It's a simple enough matter to sweep a narrow, boosted filter through the spectrum to identify the hot frequencies and apply compensation.  With a little bit of practice I'll wager that the average sound person can get "up to speed" on a PEQ in a very short time. 

But if the stage volume is out of hand it's going to be pretty rough to get things to work if you have to push the monitors over the roar.  Again: loudest sound at the mic wins.  If that's the monitors, well........
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Scott Wagner

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Re: Audio Technica AE5400
« Reply #13 on: May 30, 2012, 12:28:54 pm »

Just a quick thought.  The OM7 takes a fair amount of gain, while the AE5400 takes a bit less.  If you simply swapped mics without adjusting the gain proplerly, that could cause all of the issues that you experienced.

Scott Wagner
Big Nickel Audio
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Big Nickel Audio

g'bye, Dick Rees

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Re: Audio Technica AE5400
« Reply #14 on: May 30, 2012, 01:16:46 pm »

Just a quick thought.  The OM7 takes a fair amount of gain, while the AE5400 takes a bit less.  If you simply swapped mics without adjusting the gain proplerly, that could cause all of the issues that you experienced.

Scott Wagner
Big Nickel Audio

From the Audix website:

"The OM7 is used by professional sound companies, front of house and mixing engineers as well as high profile fixed installations. The OM7 provides unprecedented gain before feedback on concert level stages without sacrificing sound quality. In addition, the mic is very resistant to feedback on extremely loud stages and for performers who tend to “cup” the microphone with both hands.
In order to achieve these extraordinary performance benefits, the OM7 is designed with an unconventionally low output level (8-10 dB lower than typical dynamic microphones). This low output level acts as a natural “pad” at the capsule in order to maintain high fidelity at the source. The OM7 is best suited for use with high quality mixing consoles which have plenty of head room to compensate for the low gain."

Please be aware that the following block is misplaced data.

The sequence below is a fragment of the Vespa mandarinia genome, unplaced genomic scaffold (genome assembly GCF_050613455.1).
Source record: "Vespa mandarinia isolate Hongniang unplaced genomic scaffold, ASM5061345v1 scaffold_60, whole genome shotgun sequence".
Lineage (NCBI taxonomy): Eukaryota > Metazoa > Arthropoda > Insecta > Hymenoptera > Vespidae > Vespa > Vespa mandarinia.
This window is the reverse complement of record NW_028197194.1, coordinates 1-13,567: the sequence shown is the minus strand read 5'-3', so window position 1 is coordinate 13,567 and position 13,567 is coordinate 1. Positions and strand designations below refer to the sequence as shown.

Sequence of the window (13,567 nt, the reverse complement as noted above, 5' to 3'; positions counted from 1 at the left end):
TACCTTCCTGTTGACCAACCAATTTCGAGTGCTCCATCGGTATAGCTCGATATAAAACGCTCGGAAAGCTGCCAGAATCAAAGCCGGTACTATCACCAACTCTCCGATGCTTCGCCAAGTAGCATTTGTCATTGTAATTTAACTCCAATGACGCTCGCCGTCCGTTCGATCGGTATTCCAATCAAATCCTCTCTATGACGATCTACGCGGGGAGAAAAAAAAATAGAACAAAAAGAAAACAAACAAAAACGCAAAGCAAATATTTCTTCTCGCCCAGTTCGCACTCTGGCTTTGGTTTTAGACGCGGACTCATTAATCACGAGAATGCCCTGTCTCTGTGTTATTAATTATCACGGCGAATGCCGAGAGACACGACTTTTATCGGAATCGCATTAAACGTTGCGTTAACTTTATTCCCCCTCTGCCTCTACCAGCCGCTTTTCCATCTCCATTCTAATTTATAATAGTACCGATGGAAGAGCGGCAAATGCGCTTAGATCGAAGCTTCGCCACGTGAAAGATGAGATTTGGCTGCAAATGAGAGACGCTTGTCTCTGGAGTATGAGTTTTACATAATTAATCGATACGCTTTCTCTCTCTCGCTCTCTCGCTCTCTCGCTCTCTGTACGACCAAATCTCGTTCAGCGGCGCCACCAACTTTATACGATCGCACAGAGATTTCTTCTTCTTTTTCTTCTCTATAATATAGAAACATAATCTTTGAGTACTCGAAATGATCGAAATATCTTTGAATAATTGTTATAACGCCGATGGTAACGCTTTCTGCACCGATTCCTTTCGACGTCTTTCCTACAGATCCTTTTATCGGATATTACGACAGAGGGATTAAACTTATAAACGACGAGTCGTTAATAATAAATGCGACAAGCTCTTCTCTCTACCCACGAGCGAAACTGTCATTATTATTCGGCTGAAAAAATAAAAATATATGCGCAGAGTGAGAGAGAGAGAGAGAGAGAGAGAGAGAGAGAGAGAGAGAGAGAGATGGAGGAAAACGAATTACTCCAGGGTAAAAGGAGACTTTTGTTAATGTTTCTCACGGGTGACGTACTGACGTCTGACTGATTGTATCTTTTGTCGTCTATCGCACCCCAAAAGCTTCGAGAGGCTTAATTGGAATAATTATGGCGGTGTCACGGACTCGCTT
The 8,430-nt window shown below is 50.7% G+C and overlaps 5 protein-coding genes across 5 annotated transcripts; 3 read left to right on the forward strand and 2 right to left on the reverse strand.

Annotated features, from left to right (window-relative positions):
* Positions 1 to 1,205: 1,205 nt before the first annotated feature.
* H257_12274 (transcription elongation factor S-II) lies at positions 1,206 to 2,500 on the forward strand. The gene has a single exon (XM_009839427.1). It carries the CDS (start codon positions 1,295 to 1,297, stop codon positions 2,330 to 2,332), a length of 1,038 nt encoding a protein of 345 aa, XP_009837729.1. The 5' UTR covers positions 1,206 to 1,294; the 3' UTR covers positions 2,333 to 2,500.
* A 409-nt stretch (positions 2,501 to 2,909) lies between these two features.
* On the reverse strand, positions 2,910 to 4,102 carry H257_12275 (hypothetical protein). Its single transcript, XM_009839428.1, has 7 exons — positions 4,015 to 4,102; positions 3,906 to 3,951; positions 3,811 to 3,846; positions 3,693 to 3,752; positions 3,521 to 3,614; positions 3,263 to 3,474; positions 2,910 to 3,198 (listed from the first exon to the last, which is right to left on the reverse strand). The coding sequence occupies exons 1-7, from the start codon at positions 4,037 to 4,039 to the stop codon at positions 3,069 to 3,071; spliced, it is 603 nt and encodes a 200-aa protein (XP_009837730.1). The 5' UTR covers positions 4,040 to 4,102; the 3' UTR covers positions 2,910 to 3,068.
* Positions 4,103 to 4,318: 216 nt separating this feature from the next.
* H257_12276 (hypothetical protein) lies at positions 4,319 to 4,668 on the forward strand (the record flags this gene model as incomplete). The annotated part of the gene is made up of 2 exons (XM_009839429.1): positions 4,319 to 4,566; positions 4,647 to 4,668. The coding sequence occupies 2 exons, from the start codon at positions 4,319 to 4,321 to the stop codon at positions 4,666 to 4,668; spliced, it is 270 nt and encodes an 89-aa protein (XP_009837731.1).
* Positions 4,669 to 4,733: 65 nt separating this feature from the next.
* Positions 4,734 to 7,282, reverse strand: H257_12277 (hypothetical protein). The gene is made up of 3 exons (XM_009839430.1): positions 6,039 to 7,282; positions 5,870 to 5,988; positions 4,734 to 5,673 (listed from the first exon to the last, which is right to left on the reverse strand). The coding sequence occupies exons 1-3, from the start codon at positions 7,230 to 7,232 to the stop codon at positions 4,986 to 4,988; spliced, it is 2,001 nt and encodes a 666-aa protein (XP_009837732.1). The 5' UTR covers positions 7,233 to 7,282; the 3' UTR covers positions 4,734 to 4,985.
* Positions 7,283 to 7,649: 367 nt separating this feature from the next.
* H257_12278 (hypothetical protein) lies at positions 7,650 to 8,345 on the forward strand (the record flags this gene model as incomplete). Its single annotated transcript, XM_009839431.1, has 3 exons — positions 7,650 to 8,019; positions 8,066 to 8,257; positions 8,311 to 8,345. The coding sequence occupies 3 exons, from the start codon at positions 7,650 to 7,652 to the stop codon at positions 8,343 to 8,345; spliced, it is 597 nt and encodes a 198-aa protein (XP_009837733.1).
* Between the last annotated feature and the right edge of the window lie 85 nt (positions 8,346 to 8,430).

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David Parker

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Re: Audio Technica AE5400
« Reply #15 on: May 30, 2012, 07:35:46 pm »

Just a quick thought.  The OM7 takes a fair amount of gain, while the AE5400 takes a bit less.  If you simply swapped mics without adjusting the gain proplerly, that could cause all of the issues that you experienced.

Scott Wagner
Big Nickel Audio

you got it all backwards. I had the gain set for the AE5400 and when I swapped to the OM7, I had to drastically increase the gain. I've used OM7's for years, I'm well aware of their need for more gain than most other mics. The problem had nothing to do with gain, the gain was set separately for each mic.
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David Parker

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Re: Audio Technica AE5400
« Reply #16 on: May 30, 2012, 07:37:41 pm »

From the Audix website:

"The OM7 is used by professional sound companies, front of house and mixing engineers as well as high profile fixed installations. The OM7 provides unprecedented gain before feedback on concert level stages without sacrificing sound quality. In addition, the mic is very resistant to feedback on extremely loud stages and for performers who tend to “cup” the microphone with both hands.
In order to achieve these extraordinary performance benefits, the OM7 is designed with an unconventionally low output level (8-10 dB lower than typical dynamic microphones). This low output level acts as a natural “pad” at the capsule in order to maintain high fidelity at the source. The OM7 is best suited for use with high quality mixing consoles which have plenty of head room to compensate for the low gain."

I've owned and used OM7's for years, that's why I had one handy. My go-to mic for problem situations. I'm well aware of their need for additional gain. I had to boost the gain a LOT when I switched from the AE5400 to the OM7.
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Re: Audio Technica AE5400
« Reply #16 on: May 30, 2012, 07:37:41 pm »